I often wonder why people are so scared of rejection in relationships. I agree it’s painful because you desired something or someone and you didn’t get it, but rejection speaks about the needs of the situation, not about you. If you want a 8 seater dining table for your home but the size of your dining room can only permit a 6 seater dining table, would the 8 seater feel rejected? Of course, I’m talking metaphorically as a piece of chopped wood cannot have feelings, but the essence is still valid. As humans we associate rejection, be it in a job or a relationship, with a lack of value. But it’s only us that make ourselves feel bad. It’s so much easier to take what is slotted as “rejection” as a realisation that the shoe didn’t fit and feel liberated that you will find one that does. Fitting into a shoe that doesn’t fit is painful.
Even in relationships, we try so hard to push ourselves into becoming people we are not, doing things we don’t like, compromising our comfort, our feelings and even our values in a desperation to fit the shoe. The world is not ending, there are no time limits for love to enter your life, and if someone doesn’t love you, aren’t you far better off finding someone who does? We watch movies, fall in love with the characters, have huge crushes on film stars, but we return happily to reality. The same way, it’s great to really like or love someone in your orbit, but till it’s reciprocated, there should be an equal ease in returning to reality. “Rejection” as you perceive it, isn’t a way of putting you down, it’s a way to say that you’re better off with a different reality. Not fitting someone’s framework doesn’t make you less, it only makes you different.
I am a 38-year-old working woman, who has a nine-year-old daughter. I stay with my in-laws and husband, and my mother-in-law looks after my daughter when I am away at work. My mother-in-law is very orthodox in her thinking and superstitious by nature, and she has started teaching my daughter the same things. I want my daughter to grow up with a mind free of fears and inhibitions, and no matter how many times I have explained this to my mom-in-law, she refuses to understand. My husband, too, doesn’t take this seriously. What should I do? We can’t start staying separately, as he is her only child and we don’t want to leave her alone.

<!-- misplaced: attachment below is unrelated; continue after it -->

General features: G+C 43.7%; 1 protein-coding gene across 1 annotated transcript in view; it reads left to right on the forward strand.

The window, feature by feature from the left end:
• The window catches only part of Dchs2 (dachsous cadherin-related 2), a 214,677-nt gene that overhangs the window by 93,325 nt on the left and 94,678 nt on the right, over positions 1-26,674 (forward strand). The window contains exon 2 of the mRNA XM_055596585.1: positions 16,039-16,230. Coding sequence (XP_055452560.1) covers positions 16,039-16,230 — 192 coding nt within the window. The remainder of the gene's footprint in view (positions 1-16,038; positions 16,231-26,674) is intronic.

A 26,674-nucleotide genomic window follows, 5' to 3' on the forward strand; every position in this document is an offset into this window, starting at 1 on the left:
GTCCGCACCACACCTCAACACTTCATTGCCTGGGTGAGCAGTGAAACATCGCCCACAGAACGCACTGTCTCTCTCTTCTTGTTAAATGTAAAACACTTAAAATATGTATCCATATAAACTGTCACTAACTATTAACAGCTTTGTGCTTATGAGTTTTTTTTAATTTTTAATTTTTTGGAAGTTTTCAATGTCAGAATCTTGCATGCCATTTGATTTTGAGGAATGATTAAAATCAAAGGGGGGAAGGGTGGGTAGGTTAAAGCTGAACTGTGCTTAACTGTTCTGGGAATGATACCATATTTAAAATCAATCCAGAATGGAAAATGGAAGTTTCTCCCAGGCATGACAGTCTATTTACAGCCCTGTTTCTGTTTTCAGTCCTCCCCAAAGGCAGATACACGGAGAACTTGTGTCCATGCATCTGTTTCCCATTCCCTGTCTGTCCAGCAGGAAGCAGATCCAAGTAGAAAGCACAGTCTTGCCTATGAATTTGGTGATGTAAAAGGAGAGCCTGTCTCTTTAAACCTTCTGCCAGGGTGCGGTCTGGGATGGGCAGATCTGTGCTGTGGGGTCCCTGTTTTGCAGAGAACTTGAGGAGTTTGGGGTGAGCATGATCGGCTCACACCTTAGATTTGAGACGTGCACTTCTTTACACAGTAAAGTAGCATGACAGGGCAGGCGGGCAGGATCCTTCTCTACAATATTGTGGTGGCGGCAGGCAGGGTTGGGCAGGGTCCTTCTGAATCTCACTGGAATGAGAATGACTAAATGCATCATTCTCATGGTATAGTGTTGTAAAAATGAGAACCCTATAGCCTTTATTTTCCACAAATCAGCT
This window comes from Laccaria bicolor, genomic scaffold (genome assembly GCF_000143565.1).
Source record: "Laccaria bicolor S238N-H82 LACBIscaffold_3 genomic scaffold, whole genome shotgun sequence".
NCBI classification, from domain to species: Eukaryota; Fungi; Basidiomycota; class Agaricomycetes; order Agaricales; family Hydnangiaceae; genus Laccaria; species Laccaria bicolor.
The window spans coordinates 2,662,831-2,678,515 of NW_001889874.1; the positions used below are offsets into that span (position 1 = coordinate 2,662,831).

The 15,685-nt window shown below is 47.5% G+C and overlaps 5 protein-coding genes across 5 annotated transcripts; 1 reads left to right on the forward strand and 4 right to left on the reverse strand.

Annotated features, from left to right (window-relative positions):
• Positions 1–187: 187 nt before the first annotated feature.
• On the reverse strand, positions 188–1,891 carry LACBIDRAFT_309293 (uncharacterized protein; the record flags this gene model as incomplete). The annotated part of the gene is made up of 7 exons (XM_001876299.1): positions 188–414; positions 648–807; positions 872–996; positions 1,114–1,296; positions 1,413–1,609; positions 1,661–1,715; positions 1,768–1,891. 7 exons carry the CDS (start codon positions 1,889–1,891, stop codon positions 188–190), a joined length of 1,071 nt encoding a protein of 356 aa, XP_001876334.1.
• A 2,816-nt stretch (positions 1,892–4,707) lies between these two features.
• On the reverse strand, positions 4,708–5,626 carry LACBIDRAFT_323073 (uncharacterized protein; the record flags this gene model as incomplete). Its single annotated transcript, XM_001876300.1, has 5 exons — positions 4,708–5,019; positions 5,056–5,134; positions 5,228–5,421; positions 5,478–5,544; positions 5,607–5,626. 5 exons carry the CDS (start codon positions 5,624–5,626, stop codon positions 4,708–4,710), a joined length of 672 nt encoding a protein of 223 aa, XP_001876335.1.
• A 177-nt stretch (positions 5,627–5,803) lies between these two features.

You can always beautifully merge old world traditions, superstitions and attitudes with modern day living. The idea is never to run from something or block it out, but instead to teach the next generation how to approach such situations, instil coping skills and the ability to respect other views without imbibing it as their own. If your mom in law is the primary care taker and active parent, then you have to make whatever time you do have at home with your daughter so wonderful that she wants to be more like you.
My friend and I like the same guy. He, however, likes me but my friend is not happy about this. And has been lashing out at me. I am not sure how to handle this situation.
It’s time for both of you to have a chat about the situation because it may very well repeat itself in the future as well. Both should be clear as to whether a relationship can destroy a great friendship or whether a great friendship is about being large hearted and unselfish. Most importantly, how will you feel if you know your close friend is always gooey eyed around your man?
I am commitment-phobic. I try not to get close to people so that I avoid getting into a serious relationship. I am afraid of heartbreak and rejection. How do I fix this.
A break-up is only as bad as you allow it to be. But a great relationship can take you into realms of self- discovery and happiness that have no boundaries.
DISCLAIMER : Views expressed above are the author’s own.